It showed that since privatisation water bills for domestic consumers across all 31 water companies - the 21 statutory (privately owned) water companies as well as the 10 water and sewerage companies - had increased by an average of 67 per cent. Customers of the 10 privatised companies alone paid an extra pounds 2.89bn - pounds 2bn more than they would have if bills had kept in line with inflation.

Both reports, however, were rather belated if their aim was to sway Mr Byatt.

'Theoretically, Byatt has given out the provisional Ks and had the last meeting with most, or all, the water companies. Most things should have been put to bed and I can't think these reports will have any effect,' said Peter Hyde, utilities analyst at Kleinwort Benson.

Nevertheless, they are probably symptomatic of the extent to which rising water charges have raised the political tempo which will surround Mr Byatt's decisions.

Robert Miller-Bakewell, industry analyst at NatWest Securities, points out: 'Preoccupied with off- loading the industry in late 1989, HM Treasury acceded to a generous dividend policy for the first quinquennium and effectively implied it would continue beyond 1994/95.'

Now, he argues, the Government is no longer interested in reassuring investors, but with placating nervous backbenchers worried about their medium-term employment prospects. As a result, Mr Byatt is under pressure to shift the balance of rewards from shareholders to consumers.

But there have also been mutterings that water companies have ducked the original aim of privatisation. Privatised with the intention of catching up on a massive capital expenditure programme, which the Government wanted to see transferred from the public to the private sector, the water companies have funded much of their investment from earnings rather than equity issues or borrowing.

The NCC report estimated that the proportion of funds contributed by consumers was about 69 per cent in 1992-93, while overall gearing was only 24 per cent.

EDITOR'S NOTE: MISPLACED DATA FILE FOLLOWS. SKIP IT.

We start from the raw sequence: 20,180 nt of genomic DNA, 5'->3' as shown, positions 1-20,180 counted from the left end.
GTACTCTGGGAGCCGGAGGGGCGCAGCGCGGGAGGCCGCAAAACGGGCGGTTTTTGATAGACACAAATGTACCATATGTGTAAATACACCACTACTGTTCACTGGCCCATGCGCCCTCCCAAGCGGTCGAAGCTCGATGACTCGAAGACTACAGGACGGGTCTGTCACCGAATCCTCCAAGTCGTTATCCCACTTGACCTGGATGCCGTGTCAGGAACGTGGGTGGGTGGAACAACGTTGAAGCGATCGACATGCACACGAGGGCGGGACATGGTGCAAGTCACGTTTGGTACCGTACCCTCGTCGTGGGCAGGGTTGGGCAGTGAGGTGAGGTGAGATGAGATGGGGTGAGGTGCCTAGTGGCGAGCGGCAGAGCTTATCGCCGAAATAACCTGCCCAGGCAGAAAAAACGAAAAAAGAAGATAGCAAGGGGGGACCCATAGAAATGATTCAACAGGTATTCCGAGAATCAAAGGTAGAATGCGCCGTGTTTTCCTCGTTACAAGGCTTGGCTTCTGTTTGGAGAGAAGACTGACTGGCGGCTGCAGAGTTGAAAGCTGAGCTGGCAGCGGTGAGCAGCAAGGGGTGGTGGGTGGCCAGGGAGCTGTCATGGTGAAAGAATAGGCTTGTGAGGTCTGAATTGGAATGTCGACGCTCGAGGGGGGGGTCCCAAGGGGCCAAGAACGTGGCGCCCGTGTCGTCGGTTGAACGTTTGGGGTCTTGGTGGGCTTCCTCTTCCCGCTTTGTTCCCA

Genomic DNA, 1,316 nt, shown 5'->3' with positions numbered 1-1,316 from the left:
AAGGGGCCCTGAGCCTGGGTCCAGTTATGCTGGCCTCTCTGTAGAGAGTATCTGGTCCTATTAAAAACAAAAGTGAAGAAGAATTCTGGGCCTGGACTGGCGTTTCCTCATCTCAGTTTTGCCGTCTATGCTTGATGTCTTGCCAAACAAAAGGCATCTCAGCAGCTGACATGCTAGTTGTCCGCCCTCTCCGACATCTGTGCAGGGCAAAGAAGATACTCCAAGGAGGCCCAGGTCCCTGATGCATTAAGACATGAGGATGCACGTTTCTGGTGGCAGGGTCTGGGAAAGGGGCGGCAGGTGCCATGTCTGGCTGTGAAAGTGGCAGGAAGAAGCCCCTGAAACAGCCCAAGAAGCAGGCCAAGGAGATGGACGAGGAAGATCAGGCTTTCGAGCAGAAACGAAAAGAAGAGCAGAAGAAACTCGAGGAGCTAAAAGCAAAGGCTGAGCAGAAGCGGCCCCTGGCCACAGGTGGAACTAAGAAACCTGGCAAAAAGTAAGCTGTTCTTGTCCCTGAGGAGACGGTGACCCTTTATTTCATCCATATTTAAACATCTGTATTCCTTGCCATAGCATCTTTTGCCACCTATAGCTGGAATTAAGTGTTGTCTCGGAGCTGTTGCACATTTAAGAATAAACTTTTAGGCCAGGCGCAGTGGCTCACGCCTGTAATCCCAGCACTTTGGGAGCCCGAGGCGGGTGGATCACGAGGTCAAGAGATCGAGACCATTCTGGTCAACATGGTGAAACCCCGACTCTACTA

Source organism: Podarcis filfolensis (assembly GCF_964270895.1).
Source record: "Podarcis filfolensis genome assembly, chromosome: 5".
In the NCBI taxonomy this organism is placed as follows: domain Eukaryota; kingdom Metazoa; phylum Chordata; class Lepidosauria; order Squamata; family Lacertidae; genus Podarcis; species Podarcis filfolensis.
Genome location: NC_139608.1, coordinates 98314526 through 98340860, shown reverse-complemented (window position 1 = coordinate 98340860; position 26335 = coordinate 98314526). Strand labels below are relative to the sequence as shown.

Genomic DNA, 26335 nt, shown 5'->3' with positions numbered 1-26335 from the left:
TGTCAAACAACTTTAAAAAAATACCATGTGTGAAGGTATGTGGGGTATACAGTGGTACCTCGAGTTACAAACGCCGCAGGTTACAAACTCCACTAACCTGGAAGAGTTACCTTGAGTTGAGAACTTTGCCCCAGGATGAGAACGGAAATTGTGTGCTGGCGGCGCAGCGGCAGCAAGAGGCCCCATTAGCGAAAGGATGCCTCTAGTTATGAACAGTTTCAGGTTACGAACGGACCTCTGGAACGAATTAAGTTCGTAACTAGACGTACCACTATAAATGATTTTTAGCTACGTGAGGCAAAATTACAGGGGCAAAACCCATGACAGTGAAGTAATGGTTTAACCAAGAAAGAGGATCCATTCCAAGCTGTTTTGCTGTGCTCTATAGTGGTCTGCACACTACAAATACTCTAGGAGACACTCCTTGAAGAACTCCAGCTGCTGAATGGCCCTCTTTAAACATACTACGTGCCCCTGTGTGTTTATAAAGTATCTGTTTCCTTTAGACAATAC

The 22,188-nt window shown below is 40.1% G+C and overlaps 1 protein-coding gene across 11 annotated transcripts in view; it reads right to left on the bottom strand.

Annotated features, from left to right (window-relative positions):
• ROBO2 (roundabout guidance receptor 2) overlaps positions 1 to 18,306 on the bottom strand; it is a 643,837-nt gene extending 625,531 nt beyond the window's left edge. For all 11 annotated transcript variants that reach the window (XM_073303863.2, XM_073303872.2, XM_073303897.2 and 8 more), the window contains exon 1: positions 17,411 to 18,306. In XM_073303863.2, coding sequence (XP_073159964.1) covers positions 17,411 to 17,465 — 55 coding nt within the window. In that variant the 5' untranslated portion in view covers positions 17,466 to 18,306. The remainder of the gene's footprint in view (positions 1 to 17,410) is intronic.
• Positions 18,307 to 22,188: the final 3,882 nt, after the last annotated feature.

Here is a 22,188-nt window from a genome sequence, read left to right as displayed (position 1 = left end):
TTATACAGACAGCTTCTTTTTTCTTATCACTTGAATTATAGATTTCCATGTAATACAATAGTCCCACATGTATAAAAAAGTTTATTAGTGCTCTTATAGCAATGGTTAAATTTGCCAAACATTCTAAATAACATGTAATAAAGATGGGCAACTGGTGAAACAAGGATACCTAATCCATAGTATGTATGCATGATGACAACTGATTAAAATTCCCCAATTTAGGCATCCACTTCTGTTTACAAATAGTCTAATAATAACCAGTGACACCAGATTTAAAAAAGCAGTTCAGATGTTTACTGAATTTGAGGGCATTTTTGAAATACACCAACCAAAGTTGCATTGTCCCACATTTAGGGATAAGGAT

'Borrowings have been relatively modest and no significant capital was raised through equity issues, although one of the key reasons for privatisation was that the companies would be free to raise money in the markets,' it noted.

Mr Byatt has already highlighted the scope for increased levels of gearing, although some industry experts argue that if financial ratios deteriorate too seriously in the wake of the review, the cost of borrowing will be pushed up by a bigger risk premium.

However, Nigel Hawkins of Hoare Govett notes: 'Average gearing will be about 50 per cent by the year 2000, which for a utility with a monopoly business is hardly risky.'

Mr Byatt, who spent many years in the corridors of Whitehall, is too shrewd to have ignored the political demands for a tough periodic review.

Mr Hyde forecasts an average of 1.2 per cent for the first five years, falling to 0.8 per cent in the second half of the decade, while Mr Miller- Bakewell anticipates an average K of 0.2 per cent. He also believes Byatt will want to set price caps that push a handful of water companies into the arms of the Monopolies and Mergers Commission.

Mr Hawkins is more bullish. 'We believe the K factors will average 1.5 per cent between 1995 and the year 2000,' he says. He adds that there is safety in numbers. 'It is definitely beneficial to be part of a multi-company review. It makes it even harder for Ofwat to be really aggressive.'

(Photograph omitted)